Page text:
The U-2 was developed for "high altitude reconnaissance"- in other words,
spying. It was one of the bigger icons that represented the Cold War
between the USA and USSR between the 1950's and 1990's.
Under direction of the C.I.A. (not the Air Force), the U-2 was developed by
Lockheed and was another brainchild of Kelly Johnson. It was also the first
plane tested at Groom Lake (the famous Area 51) which is a remote dry lake handpicked
by Johnson for testing. The U-2's only defense system was the fact that it
could simply fly at
altitudes so high that no enemy aircraft or surface to air missiles could reach
it. This defense, however, wasn't effective for long and the U-2 became obsolete after a newly developed Soviet missile shot
down the one piloted by Frances Gary Powers in 1960. The C.I.A. was quick to development a replacement and, six years later, the
SR-71 went into service.
Even though the U-2 was technically "obsolete", it is still in service
today and has
lasted longer than its replacement, the SR-71. It is still used for military reconnaissance
and for performing high-altitude experiments.
You can still occasionally see a U-2 flying around the Edwards AFB and Air
Force Plant 42 area. We have spotted one once taking off from Air Force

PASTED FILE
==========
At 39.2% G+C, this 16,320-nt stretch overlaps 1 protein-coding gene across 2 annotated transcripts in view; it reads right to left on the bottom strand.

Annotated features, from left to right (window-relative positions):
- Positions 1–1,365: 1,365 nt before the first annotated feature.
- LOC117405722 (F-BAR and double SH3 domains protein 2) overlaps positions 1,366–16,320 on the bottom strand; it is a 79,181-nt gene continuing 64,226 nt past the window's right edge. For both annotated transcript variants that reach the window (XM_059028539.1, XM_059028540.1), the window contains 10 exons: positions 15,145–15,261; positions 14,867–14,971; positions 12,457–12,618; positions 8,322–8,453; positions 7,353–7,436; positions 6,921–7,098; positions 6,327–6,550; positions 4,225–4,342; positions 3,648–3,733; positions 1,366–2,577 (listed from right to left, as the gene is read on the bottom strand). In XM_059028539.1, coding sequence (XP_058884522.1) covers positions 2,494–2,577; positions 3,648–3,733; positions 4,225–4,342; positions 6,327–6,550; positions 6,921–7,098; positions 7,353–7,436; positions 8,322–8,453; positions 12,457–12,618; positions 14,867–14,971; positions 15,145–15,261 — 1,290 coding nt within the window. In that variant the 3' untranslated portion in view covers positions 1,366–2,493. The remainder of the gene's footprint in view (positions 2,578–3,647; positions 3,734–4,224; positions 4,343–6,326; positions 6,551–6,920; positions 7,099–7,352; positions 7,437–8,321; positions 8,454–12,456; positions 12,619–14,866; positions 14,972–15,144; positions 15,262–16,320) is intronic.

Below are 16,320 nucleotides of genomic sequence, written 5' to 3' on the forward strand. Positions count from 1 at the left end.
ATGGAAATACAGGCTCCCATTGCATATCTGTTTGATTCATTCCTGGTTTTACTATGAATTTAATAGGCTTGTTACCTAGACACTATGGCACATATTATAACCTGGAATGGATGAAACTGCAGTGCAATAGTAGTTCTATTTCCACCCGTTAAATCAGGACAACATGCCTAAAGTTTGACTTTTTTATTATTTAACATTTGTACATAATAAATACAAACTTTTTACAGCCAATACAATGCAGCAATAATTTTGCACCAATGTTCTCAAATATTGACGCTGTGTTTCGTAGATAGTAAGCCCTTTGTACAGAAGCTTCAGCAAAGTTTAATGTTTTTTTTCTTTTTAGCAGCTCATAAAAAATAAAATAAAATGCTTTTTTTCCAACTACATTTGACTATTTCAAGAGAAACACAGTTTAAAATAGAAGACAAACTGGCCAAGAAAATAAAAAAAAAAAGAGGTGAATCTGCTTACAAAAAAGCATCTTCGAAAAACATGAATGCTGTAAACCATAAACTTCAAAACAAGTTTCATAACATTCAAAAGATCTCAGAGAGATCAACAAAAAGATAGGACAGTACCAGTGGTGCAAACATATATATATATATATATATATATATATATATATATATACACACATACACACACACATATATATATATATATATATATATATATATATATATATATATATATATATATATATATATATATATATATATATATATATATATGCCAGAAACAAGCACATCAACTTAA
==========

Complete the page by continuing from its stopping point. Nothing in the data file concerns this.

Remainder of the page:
Plant 42 in Palmdale and were able to identify it by the unique way it climbs
after takeoff. As
soon as it lifts off, the plane immediately tilts up at an almost 45°
angle and begins the climb to its desired altitude.
Because the plane is designed to cruise at a very high altitude, where the air
is much thinner, its wing is designed in a way that produces lift in this
thinner air. When the U-2 is close to the ground and in thicker air, it
has to climb (or descend) at much sharper angles (like 45°) than an average
airplane or it will stall and literally fall out of the sky.
A note for you rock 'n roll fans: The
Irish rock group U-2 did not get its name from this airplane but, rather, from a
form used by the Irish government.